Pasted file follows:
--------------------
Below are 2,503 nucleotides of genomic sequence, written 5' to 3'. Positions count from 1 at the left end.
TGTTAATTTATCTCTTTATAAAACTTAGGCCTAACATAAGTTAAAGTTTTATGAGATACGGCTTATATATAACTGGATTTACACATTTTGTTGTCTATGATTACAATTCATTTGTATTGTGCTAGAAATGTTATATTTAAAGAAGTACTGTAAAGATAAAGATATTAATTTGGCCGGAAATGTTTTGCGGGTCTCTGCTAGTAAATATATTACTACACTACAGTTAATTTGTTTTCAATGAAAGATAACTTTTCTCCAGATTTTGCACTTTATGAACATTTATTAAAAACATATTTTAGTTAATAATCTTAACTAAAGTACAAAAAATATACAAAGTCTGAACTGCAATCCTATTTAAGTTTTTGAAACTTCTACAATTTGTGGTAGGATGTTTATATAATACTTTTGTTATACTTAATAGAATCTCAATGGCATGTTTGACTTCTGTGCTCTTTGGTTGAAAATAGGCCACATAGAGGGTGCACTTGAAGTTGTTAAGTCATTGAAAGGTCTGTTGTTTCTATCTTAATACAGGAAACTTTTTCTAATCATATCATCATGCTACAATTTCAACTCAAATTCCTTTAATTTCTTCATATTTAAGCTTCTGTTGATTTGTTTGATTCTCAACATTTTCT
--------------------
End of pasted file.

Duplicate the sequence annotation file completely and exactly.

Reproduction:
Below are 2,503 nucleotides of genomic sequence, written 5' to 3'. Positions count from 1 at the left end.
TGTTAATTTATCTCTTTATAAAACTTAGGCCTAACATAAGTTAAAGTTTTATGAGATACGGCTTATATATAACTGGATTTACACATTTTGTTGTCTATGATTACAATTCATTTGTATTGTGCTAGAAATGTTATATTTAAAGAAGTACTGTAAAGATAAAGATATTAATTTGGCCGGAAATGTTTTGCGGGTCTCTGCTAGTAAATATATTACTACACTACAGTTAATTTGTTTTCAATGAAAGATAACTTTTCTCCAGATTTTGCACTTTATGAACATTTATTAAAAACATATTTTAGTTAATAATCTTAACTAAAGTACAAAAAATATACAAAGTCTGAACTGCAATCCTATTTAAGTTTTTGAAACTTCTACAATTTGTGGTAGGATGTTTATATAATACTTTTGTTATACTTAATAGAATCTCAATGGCATGTTTGACTTCTGTGCTCTTTGGTTGAAAATAGGCCACATAGAGGGTGCACTTGAAGTTGTTAAGTCATTGAAAGGTCTGTTGTTTCTATCTTAATACAGGAAACTTTTTCTAATCATATCATCATGCTACAATTTCAACTCAAATTCCTTTAATTTCTTCATATTTAAGCTTCTGTTGATTTGTTTGATTCTCAACATTTTCT